Another view of John Updike if offered by Kris Collins, Pittsburgh poet and editor of The New Yinzer, a literary magazine of the Web:
"Like many readers I simply assumed the man would always be there. "I first read Rabbit Run during a gloomy post-collegiate winter in a little apartment in Friendship. I can honestly say that book taught me more about the art of the novel and the possibilities of writing fiction than four years at the university beating my head against the writing department."
"Like many readers I simply assumed the man would always be there.
"I first read Rabbit Run during a gloomy post-collegiate winter in a little apartment in Friendship. I can honestly say that book taught me more about the art of the novel and the possibilities of writing fiction than four years at the university beating my head against the writing department."
The New Yinzer is running its own appreciation of the late James Crumley, who shuffled off in September at 69, after a career writing hard-boiled crime fiction and teaching briefly at Carnegie Mellon U. Read it at: http://www.newyinzer.com
More on Crumley: Chuck Kinder, no stranger to the writing life, knew Crumley well. His recent thoughts
"Those who think Jim is really gone are mistaken. He is actually just on another long road-trip to wherever-the-hell-he-feels-like-going, beerjoint to beerjoint, whorehouse to whorehouse, wandering through the West making new best friends wherever he stops on a whim, changing lives, rescuing people who don't even know they need rescuing, & doing it pretty much by just being real smart & real polite, just by being himself, a great old boy with no pretensions whatsoever. For somebody who could drink about anybody I ever met under the table & clean out a badass roadhouse pretty much single-handedly if the occasion called for it, Jim Crumley was a Calm Center. I've called him the Mayor of Montana before, but he was the Mayor of a much bigger state than Montana, & that's where he is right now, taking care of business. Clearly I have had about one too many toasts to old Jim tonight. But here's one more for him, to Jim Crumley, the last best legend.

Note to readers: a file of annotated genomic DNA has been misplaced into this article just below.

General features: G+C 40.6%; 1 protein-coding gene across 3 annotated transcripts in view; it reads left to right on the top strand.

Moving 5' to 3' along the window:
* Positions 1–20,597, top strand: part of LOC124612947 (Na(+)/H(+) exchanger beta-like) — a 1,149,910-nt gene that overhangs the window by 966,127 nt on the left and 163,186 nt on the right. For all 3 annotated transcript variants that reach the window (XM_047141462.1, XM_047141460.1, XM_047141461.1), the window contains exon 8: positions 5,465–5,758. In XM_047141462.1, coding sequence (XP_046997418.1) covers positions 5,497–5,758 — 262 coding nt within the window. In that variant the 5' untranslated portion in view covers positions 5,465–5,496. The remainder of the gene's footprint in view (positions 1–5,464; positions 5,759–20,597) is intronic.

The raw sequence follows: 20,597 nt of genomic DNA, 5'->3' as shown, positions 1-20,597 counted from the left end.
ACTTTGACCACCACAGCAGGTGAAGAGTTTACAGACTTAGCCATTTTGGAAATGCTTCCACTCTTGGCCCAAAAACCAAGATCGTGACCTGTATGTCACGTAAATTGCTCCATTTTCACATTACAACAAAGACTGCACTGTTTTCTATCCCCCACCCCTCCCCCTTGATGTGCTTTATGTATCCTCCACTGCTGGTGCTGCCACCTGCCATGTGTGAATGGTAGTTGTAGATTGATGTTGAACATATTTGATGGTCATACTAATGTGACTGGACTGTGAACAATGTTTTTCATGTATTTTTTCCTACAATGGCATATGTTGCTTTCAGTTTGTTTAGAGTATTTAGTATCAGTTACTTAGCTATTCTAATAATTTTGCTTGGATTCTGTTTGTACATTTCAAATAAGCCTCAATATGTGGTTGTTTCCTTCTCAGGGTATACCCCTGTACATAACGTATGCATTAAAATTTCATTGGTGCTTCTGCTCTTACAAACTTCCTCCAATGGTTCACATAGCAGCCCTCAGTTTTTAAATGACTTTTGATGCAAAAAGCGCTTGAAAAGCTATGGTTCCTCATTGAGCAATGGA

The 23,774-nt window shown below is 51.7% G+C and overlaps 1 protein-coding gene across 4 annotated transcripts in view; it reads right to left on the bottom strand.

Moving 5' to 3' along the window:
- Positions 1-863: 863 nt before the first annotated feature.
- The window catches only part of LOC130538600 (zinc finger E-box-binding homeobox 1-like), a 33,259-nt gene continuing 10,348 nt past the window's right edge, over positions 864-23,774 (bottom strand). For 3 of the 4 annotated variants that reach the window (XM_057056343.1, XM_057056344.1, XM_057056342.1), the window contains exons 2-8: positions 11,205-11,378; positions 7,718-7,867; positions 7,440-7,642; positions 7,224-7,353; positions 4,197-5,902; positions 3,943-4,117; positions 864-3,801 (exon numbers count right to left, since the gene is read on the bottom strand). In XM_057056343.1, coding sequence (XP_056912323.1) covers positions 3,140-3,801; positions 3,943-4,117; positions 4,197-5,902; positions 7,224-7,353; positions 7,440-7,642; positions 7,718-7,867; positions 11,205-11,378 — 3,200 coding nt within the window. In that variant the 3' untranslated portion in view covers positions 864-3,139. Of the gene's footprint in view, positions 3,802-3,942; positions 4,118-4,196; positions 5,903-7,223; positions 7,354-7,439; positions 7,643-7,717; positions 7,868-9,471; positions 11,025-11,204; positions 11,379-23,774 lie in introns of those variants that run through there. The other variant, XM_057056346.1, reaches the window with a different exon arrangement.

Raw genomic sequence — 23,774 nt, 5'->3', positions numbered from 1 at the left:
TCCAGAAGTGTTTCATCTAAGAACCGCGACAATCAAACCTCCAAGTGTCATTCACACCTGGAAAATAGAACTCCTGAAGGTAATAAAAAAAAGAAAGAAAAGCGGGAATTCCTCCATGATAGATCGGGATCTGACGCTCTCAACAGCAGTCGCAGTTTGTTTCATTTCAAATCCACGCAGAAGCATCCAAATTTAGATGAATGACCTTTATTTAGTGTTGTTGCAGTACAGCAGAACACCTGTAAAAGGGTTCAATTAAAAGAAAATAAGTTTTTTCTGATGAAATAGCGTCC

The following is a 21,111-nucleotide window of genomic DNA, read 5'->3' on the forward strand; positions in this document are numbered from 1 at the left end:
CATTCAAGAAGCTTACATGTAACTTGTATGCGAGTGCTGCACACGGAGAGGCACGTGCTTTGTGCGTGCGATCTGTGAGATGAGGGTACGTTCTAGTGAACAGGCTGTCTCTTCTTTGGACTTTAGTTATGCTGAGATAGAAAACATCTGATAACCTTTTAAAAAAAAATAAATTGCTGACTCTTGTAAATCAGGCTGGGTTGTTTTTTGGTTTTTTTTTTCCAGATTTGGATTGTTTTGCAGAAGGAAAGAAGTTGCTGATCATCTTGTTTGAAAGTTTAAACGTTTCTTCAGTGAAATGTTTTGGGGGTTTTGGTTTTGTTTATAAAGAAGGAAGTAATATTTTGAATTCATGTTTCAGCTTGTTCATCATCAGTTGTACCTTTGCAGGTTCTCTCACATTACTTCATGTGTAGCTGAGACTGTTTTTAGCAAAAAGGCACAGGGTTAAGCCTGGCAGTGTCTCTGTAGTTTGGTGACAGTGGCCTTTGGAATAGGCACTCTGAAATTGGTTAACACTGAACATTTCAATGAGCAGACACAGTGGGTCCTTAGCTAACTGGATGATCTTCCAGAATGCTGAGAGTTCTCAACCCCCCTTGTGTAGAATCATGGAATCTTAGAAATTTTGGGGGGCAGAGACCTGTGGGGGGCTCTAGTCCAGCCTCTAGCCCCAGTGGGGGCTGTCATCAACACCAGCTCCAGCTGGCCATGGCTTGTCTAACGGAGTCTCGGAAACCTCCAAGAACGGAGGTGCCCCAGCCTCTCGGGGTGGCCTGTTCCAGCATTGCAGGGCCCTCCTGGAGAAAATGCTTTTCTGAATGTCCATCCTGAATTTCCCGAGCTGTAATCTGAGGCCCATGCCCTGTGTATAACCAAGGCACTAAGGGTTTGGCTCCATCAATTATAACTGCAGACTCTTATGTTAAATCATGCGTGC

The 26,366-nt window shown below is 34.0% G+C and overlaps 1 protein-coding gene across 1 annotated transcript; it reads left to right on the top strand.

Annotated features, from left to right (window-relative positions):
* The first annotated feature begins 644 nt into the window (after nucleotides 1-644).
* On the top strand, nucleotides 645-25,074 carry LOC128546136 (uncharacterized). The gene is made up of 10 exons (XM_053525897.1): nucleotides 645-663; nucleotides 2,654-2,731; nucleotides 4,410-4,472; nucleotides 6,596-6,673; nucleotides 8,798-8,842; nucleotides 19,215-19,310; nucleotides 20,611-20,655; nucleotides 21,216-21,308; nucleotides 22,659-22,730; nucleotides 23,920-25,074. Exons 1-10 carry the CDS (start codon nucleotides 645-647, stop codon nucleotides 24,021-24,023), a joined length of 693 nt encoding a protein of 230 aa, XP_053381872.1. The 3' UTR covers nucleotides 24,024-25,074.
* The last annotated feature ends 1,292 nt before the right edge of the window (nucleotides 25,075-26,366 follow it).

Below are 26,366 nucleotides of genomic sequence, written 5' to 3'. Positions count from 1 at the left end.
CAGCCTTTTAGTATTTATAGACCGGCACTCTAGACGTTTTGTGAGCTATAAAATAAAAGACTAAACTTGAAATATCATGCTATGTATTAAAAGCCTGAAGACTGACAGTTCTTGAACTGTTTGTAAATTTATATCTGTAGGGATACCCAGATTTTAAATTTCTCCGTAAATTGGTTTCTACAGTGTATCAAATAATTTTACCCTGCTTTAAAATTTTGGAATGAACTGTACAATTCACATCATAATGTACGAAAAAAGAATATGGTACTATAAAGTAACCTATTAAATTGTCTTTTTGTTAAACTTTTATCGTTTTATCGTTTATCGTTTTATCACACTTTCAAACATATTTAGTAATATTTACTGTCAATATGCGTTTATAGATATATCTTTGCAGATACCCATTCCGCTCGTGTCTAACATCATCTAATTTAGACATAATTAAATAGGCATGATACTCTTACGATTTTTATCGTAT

Brauchli, on Book World
An internal email from Washington Post Executive Editor Marcus Brauchli, obtained by FishbowlDC:
Colleagues, we are announcing today a couple of changes in our Sunday
paper and the way we cover books and literature.
Starting on Feb. 22, our book coverage will appear in Style throughout
the week and in the Outlook section on Sundays. We will end Book World's run as a stand-alone print section but will revamp and rebrand our books section online as Book World, where we'll offer readers a robust, well-organized site dedicated to our coverage and reviews of books.
This new arrangement recognizes the tremendous importance of books,
ideas, literature and reading to our audience.
In the daily paper, Style will run a daily "Book World" review, as well
as coverage of literature and publishing. Big events in the book world,
as well as interviews or profiles of authors, will be featured in Style, more often on the cover and more prominently than in the past.
On Sundays, Outlook will become the primary venue for books coverage,
with a focus on non-fiction books and ideas alongside its traditional
package of lively journalism and thoughtful essays from outside
contributors. Outlook will carry Jon Yardley's column, our Best Seller
list and other features.
In addition, we will continue to publish occasional special tabloid-format Book World sections on Sundays, built around themes such
as Summer Reading or Children's Books. We also have started a syndicated product called "Book Digest" that will bring Post reviews to other newspapers around the country.
Running this coverage will be Rachel Shea, whose skills and knowledge
have been honed during her successful tenure as Marie Arana's deputy and acting successor. The Book World team remains intact and the group's mission will be to serve all Post venues--Style, Outlook, the special tab sections and our online Book World section. This is a model for how we want to approach a number of coverage areas at The Post: with reporting groups that serve all our platforms, in print and online.
In addition to these changes in the news department, the editorial and
op-ed pages that now appear Sundays in Outlook will migrate from that
section into the A section. We will add a third page of opinion on
The Close To Home page, which features opinion contributions from and
about people in our area, will move to the Sunday Metro section and,
like all of this content, will continue to be run by the editorial page.
The changes outlined here will take effect in the third week of
In other words, about the same amount of content, just sprinkled throughout the daily paper and in the Post's Sunday opinion section.
A Post Book World editor blogs about his hopes: